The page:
On July 8, 2016, Rivers again re-signed with the Clippers. [34] On December 14, 2016, he scored a season-high 25 points on 7-of-10 from three-point range and 9-of-12 from the field in a 113–108 win over the Orlando Magic. [35] On January 4, 2017, he set a new season high with 28 points in a 115–106 win over the Memphis Grizzlies. [36] He averaged career highs of 12.0 points, 2.2 rebounds and 2.8 assists during the 2016–17 regular season, but due to a strained left hamstring, Rivers missed the last six games of the regular season and the first four games of the playoffs before returning in Game 5 of the Clippers' first-round playoff series against the Utah Jazz. [37]

    On December 3, 2017, Rivers scored a season-high 30 points in a 112–106 loss to the Minnesota Timberwolves. [38] On December 22, 2017, he scored 30 of his career-high 36 points in the second half of the Clippers' 128–118 win over the Houston Rockets. [39] The following night, he set a new career high with 38 points in a 115–112 loss to the Memphis Grizzlies. [40] Rivers missed 18 games between late December and early February with a heel bruise. [41] [42]

    Washington Wizards (2018)

    On June 26, 2018, Rivers was traded to the Washington Wizards in exchange for Marcin Gortat. [43] [44] On December 17, 2018, Rivers was traded with Kelly Oubre Jr. to the Phoenix Suns for Trevor Ariza. [45] Rivers was waived by the Suns the following day. [46]

    Houston Rockets (2018–present)

    On December 24, 2018, Rivers signed with the Houston Rockets. [47] On January 5, 2019, he scored a season-high 21 points in a 110–101 loss to the Portland Trail Blazers. [48] On April 7, in a 149–113 blowout win against the Phoenix Suns, Rivers made the 27th three-pointer of the game with 1:09 left on the clock in the fourth quarter, beating the Rockets’ own previous record of most made threes by one team in a game (26). [49] [50] He appeared in 47 games while averaging 8.7 points, 2.3 assists and 1.9 rebounds in 28.6 minutes per game.  The Rockets won 72% of their games after signing Rivers. He started 13 straight games as a Rocket from Dec. 31 through Jan. 25, averaging 11.6 points, 3.8 assists and 2.7 rebounds in 38.1 minutes per game.  Houston was 15-5 when Rivers scored in double-figures and 9-1 when he recorded at least four assists.  He also had nearly as many steals (29) as turnovers (32) with the Rockets. [51]

    Career statistics

    Legend
      GPGames played  GS Games started MPG Minutes per game
     FG%  Field goal percentage 3P%  3-point field goal percentage FT%  Free throw percentage
     RPG  Rebounds per game APG  Assists per game SPG  Steals per game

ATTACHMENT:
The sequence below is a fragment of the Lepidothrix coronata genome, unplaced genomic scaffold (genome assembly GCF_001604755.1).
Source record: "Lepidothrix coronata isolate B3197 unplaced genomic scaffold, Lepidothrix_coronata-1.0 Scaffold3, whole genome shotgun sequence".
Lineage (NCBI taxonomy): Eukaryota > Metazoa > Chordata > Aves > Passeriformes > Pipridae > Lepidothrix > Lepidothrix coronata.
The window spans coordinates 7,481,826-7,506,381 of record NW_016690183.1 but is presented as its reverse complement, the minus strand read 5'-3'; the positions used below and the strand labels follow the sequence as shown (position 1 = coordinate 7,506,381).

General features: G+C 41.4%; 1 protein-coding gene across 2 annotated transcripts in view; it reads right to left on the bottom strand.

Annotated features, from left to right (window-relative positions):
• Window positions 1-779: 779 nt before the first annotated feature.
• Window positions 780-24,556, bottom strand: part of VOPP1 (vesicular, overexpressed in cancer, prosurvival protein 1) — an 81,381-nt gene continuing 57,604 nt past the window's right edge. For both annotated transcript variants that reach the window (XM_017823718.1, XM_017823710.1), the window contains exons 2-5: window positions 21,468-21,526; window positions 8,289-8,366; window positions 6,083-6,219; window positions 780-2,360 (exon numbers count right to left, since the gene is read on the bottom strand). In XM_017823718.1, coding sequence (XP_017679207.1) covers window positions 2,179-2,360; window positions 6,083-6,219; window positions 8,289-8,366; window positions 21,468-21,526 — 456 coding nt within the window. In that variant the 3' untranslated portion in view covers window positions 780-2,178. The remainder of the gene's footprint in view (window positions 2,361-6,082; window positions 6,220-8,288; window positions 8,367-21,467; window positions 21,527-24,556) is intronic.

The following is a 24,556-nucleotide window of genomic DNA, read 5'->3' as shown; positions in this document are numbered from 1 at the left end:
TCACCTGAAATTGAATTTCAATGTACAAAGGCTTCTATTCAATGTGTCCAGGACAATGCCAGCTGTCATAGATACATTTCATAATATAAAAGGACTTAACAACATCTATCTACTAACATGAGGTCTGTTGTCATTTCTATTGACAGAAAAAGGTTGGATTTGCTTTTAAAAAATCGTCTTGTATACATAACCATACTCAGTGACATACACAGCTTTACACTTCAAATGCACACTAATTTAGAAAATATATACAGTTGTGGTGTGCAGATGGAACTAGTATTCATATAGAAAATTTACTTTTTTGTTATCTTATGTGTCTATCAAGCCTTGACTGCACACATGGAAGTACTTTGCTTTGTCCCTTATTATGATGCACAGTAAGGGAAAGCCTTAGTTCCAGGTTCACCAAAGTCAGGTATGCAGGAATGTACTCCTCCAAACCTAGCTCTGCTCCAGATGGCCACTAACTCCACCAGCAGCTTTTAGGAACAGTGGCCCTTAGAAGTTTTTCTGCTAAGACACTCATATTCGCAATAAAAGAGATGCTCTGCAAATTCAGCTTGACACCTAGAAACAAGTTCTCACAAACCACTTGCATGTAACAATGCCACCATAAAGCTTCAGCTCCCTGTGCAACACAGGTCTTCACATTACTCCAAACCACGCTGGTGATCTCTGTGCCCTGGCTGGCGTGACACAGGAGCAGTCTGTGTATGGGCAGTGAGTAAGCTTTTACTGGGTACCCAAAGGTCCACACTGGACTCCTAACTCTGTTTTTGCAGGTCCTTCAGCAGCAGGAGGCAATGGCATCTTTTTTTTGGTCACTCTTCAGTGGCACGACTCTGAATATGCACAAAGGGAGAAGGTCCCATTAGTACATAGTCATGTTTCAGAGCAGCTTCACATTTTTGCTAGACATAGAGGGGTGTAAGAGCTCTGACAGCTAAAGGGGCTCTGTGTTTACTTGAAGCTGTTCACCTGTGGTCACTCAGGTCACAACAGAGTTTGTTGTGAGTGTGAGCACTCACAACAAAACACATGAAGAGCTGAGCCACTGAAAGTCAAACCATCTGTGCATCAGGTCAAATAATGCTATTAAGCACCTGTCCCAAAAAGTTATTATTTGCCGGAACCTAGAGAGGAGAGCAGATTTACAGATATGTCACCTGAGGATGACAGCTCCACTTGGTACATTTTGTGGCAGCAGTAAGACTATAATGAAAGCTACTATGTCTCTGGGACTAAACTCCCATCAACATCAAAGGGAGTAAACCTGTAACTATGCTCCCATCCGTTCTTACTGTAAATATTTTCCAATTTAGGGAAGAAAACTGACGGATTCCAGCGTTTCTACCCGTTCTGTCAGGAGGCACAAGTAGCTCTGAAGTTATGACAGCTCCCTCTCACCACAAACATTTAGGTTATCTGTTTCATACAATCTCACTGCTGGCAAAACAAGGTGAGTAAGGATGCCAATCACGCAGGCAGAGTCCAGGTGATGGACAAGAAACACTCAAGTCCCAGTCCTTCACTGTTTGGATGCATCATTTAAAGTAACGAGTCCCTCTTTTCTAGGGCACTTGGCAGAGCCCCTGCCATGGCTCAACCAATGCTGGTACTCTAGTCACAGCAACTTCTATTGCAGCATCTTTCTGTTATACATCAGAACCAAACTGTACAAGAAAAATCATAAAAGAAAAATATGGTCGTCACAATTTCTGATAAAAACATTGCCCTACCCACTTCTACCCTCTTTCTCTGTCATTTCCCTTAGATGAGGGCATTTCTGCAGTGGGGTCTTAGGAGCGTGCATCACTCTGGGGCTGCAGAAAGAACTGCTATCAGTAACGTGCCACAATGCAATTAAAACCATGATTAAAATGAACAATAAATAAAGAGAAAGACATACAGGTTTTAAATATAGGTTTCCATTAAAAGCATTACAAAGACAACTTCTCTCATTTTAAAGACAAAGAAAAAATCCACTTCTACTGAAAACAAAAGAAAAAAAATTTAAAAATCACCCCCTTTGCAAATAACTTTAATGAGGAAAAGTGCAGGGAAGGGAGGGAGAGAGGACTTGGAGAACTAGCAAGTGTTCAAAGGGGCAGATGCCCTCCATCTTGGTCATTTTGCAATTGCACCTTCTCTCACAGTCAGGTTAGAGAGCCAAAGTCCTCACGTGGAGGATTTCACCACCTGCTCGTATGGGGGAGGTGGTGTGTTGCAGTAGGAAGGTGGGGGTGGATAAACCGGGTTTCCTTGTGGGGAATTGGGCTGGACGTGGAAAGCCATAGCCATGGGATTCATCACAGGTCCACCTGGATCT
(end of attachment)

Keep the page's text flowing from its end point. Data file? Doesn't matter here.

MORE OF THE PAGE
BPG  Blocks per game PPG Points per game Bold Career high

    NBA

    Regular season

    YearTeamGPGSMPGFG%3P%FT%RPGAPGSPGBPGPPG
    2012–13 New Orleans 612623.2.372.326.5461.82.1.4.16.2
    2013–14 New Orleans 69419.4.405.364.6361.92.3.7.17.7
    2014–15 New Orleans 35322.1.387.280.7461.92.5.5.26.8
    2014–15 L.A. Clippers 41219.3.427.309.5822.01.7.7.27.1
    2015–16 L.A. Clippers 67721.9.438.335.6811.91.5.7.18.9
    2016–17 L.A. Clippers 742927.8.442.371.6912.22.8.7.112.0
    2017–18 L.A. Clippers 615933.7.424.378.6422.44.01.2.315.1
    2018–19 Washington 29223.6.392.311.5432.42.0.6.37.2
    2018–19 Houston 471328.6.413.321.5101.92.3.6.38.7
    Career48414524.6.417.347.6372.02.4.7.29.2

    Playoffs

    YearTeamGPGSMPGFG%3P%FT%RPGAPGSPGBPGPPG
    2015 L.A. Clippers 14217.9.438.371.6321.71.1.7.38.4
    2016 L.A. Clippers 6224.0.426.235.6672.72.7.5.010.3
    2017 L.A. Clippers 3230.1.346.3081.0002.7.7.3.38.0
    2019 Houston 10021.5.435.457.6672.11.00.50.17.4
    Career33621.2.425.370.6672.11.3.6.28.4

    College

    YearTeamGPGSMPGFG%3P%FT%RPGAPGSPGBPGPPG
    2011–12 Duke 343333.2.433.365.6583.42.11.0.015.5

    Personal life

    Rivers was born in Santa Monica, California, the son of Los Angeles Clippers head coach Doc Rivers and Kristen Rivers (née Campion). [52] [53] His older brother, Jeremiah, played basketball for Georgetown and Indiana and later joined the Maine Red Claws, while his older sister Callie played volleyball for the University of Florida and is married to his former Duke teammate Seth Curry. [54] His younger brother, Spencer, is a guard who currently plays for UC Irvine.

    He was named Austin after former Cleveland Cavaliers guard Austin Carr, while his middle name, James, is in honor of his great-uncle Jim Brewer. [55]

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    References